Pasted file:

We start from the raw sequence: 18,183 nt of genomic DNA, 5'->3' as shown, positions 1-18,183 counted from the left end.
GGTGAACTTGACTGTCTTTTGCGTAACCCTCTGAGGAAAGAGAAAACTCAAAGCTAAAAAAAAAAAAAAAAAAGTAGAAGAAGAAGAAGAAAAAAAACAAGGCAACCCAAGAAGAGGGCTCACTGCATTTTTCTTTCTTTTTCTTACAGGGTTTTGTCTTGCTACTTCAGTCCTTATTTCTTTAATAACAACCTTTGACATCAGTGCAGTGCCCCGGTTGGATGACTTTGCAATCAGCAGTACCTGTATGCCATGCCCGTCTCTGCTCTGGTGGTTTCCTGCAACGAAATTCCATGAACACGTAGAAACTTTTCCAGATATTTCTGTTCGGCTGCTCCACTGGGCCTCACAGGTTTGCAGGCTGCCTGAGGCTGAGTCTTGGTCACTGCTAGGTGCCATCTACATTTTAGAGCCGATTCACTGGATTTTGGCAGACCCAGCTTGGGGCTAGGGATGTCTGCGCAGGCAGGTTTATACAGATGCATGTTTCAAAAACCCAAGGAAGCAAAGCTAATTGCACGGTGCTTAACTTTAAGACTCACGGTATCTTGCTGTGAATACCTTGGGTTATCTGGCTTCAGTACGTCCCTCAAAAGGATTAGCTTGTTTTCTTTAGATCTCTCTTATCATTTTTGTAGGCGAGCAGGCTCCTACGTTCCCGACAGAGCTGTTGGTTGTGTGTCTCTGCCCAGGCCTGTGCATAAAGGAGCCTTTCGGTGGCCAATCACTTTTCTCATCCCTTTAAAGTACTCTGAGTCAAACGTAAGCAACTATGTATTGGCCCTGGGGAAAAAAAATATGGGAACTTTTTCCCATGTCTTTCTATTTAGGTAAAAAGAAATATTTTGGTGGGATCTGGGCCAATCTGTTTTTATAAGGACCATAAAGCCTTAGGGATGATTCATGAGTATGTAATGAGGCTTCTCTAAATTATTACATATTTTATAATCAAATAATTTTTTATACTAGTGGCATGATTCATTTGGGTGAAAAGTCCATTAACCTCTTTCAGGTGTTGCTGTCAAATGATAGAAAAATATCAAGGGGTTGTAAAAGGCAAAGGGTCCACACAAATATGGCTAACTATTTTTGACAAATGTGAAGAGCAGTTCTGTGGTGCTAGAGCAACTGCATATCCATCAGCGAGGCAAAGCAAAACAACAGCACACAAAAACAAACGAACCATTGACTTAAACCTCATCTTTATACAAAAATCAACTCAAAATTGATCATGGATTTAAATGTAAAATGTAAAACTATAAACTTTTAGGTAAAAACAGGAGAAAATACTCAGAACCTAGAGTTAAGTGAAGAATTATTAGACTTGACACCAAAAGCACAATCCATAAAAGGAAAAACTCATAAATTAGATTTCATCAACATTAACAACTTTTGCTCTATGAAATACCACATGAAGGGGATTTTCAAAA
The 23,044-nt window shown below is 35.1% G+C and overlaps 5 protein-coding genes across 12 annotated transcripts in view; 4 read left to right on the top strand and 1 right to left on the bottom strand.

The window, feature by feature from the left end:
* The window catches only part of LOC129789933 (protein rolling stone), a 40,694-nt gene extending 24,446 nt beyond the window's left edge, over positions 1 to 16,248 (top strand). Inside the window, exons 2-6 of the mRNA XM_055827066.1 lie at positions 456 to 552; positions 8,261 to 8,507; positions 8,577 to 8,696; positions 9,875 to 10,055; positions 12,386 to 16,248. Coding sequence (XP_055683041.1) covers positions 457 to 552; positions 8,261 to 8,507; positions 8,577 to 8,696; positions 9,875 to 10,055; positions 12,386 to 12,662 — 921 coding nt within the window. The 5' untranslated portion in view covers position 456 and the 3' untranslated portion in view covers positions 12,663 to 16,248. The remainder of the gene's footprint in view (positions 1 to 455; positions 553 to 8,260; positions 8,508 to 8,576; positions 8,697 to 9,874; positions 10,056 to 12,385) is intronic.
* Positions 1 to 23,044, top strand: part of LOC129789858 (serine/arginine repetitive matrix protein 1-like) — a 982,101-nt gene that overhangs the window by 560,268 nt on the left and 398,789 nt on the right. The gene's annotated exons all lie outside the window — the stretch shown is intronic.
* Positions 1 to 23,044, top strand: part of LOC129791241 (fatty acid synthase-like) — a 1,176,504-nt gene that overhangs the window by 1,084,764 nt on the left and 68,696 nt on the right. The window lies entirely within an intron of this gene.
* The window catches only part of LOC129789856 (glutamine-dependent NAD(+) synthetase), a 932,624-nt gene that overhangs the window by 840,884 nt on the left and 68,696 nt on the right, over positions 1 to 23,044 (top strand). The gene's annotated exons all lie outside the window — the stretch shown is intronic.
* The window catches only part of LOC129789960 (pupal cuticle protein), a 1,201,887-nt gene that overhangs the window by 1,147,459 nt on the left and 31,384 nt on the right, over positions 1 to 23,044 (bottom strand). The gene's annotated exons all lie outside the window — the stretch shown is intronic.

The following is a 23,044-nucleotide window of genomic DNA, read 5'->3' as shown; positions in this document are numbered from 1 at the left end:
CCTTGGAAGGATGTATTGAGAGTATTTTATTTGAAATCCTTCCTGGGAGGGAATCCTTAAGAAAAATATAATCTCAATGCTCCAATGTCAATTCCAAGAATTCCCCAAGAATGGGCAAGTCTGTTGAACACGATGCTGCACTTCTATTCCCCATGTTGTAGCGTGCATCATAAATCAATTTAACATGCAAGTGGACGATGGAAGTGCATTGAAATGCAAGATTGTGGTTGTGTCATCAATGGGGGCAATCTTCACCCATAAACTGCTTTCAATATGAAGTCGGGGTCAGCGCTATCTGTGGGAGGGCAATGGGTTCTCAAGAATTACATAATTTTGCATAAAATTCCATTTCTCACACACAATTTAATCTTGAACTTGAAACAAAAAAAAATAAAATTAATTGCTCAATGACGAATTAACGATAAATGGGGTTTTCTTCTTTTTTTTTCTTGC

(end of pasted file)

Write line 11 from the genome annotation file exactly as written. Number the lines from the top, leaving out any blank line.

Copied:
CCTTGGAAGGATGTATTGAGAGTATTTTATTTGAAATCCTTCCTGGGAGGGAATCCTTAAGAAAAATATAATCTCAATGCTCCAATGTCAATTCCAAGAATTCCCCAAGAATGGGCAAGTCTGTTGAACACGATGCTGCACTTCTATTCCCCATGTTGTAGCGTGCATCATAAATCAATTTAACATGCAAGTGGACGATGGAAGTGCATTGAAATGCAAGATTGTGGTTGTGTCATCAATGGGGGCAATCTTCACCCATAAACTGCTTTCAATATGAAGTCGGGGTCAGCGCTATCTGTGGGAGGGCAATGGGTTCTCAAGAATTACATAATTTTGCATAAAATTCCATTTCTCACACACAATTTAATCTTGAACTTGAAACAAAAAAAAATAAAATTAATTGCTCAATGACGAATTAACGATAAATGGGGTTTTCTTCTTTTTTTTTCTTGC